unctad.org | Financialisation and Physical Investment: A global race to the bottom in accumulation?
Financialisation and Physical Investment: A global race to the bottom in accumulation?
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UNCTAD Research Paper No. 17

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This article estimates the effects of financialisation on physical investment using panel data based on balance-sheets of non-financial publicly listed companies for the period of 1995-2015 in both developed and developing countries.

The last three decades have witnessed the development of a phenomenon now central in the evolution of capitalist economies: the 'financialisation' of the economy.

We can summarize financialisation as an ongoing and self-reinforcing economic and social process that manifests itself in the growing prominence and influence of behaviours derived from the financial sector (Epstein, 2005).

Following van der Zwan (2014), we can highlight three main features of this process:

  1. A new regime of accumulation largely shaped around financial motives.

  2. The consolidation of the 'shareholder value' as the key principle in corporate governance.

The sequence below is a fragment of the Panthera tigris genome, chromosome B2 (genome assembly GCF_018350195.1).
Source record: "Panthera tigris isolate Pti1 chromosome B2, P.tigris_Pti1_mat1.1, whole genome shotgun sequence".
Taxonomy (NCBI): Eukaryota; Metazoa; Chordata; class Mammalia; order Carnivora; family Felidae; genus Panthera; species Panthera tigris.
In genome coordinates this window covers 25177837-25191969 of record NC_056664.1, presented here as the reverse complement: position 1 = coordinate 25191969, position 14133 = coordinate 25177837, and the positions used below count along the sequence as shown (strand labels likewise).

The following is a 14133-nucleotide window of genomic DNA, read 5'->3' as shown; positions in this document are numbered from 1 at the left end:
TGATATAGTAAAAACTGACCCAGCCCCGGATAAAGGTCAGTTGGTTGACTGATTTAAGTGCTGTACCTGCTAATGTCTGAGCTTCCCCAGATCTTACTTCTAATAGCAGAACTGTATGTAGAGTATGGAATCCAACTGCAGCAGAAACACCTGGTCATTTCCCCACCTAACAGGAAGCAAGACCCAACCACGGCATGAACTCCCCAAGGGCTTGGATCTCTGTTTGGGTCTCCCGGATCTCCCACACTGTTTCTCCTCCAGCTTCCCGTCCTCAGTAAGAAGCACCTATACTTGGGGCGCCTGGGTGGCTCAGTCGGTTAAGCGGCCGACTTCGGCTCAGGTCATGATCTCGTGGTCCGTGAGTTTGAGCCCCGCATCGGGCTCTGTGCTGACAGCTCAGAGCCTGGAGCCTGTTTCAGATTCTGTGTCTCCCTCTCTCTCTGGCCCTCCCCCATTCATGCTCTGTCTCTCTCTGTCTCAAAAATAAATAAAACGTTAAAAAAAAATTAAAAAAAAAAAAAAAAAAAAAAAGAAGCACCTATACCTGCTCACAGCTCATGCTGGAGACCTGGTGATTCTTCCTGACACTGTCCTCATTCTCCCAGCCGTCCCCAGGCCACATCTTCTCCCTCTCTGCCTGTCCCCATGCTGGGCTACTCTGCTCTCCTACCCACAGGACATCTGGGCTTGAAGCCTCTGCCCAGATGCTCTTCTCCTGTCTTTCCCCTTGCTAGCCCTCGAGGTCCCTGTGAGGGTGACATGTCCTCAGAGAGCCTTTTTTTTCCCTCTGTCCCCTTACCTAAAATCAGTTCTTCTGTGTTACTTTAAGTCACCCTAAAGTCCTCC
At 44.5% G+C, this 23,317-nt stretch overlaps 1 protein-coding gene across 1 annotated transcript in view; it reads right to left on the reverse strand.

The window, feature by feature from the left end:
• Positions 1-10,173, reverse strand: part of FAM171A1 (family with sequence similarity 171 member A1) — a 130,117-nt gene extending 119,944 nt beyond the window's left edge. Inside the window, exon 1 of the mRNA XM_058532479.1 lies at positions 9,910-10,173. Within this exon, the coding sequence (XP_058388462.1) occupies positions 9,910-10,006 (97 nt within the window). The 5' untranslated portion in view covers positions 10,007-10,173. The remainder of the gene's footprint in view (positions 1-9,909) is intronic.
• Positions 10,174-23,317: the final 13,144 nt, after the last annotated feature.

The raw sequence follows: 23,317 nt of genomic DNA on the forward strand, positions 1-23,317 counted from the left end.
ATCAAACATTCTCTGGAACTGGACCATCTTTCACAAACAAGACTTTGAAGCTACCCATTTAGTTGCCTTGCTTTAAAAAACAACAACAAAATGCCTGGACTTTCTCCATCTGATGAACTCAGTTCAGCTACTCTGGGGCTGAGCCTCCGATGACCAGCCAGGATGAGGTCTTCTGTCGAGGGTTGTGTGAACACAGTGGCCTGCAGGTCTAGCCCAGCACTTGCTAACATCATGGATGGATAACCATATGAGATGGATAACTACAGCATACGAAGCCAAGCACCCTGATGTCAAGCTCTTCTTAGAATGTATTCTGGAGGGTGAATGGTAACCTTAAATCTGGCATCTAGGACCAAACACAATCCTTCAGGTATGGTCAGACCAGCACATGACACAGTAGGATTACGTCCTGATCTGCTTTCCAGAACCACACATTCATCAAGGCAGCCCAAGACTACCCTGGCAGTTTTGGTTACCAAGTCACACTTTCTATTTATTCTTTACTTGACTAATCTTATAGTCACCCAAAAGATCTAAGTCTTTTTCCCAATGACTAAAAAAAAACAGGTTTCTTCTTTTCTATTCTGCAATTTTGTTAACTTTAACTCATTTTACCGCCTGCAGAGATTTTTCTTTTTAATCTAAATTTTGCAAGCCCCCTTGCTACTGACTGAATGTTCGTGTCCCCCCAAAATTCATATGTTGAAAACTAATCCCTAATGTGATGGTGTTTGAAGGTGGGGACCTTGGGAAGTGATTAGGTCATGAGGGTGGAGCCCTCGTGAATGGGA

3. The dissemination of practices linked to finance within everyday life (pension schemes, mortgages provision, healthcare etc.). This article aims at contributing to the understanding of the impact of the first two points on investment.

Among the developed economies, we focus on the cases of the USA, Japan, and a group of Western European countries.

In the developing world, we present estimations based on the group of the NFCs in all developing countries as well as BRICS as a group- and country specific estimations for South Africa, South Korea, India, and China, for which there are data for a sufficiently large group of companies.

We find robust evidence of an adverse effect of both financial payments (interests and dividends) and financial incomes on investment in fixed assets.

The negative impacts of financial incomes are non-linear with respect to the companies' size; financial incomes crowd out investment in large companies, and have a positive effect on the investment of only smaller, relatively more credit-constrained companies.

Our analysis contributes to the literature by providing evidence on the multifaceted relationship between financialization and corporate investment in developing and emerging countries.


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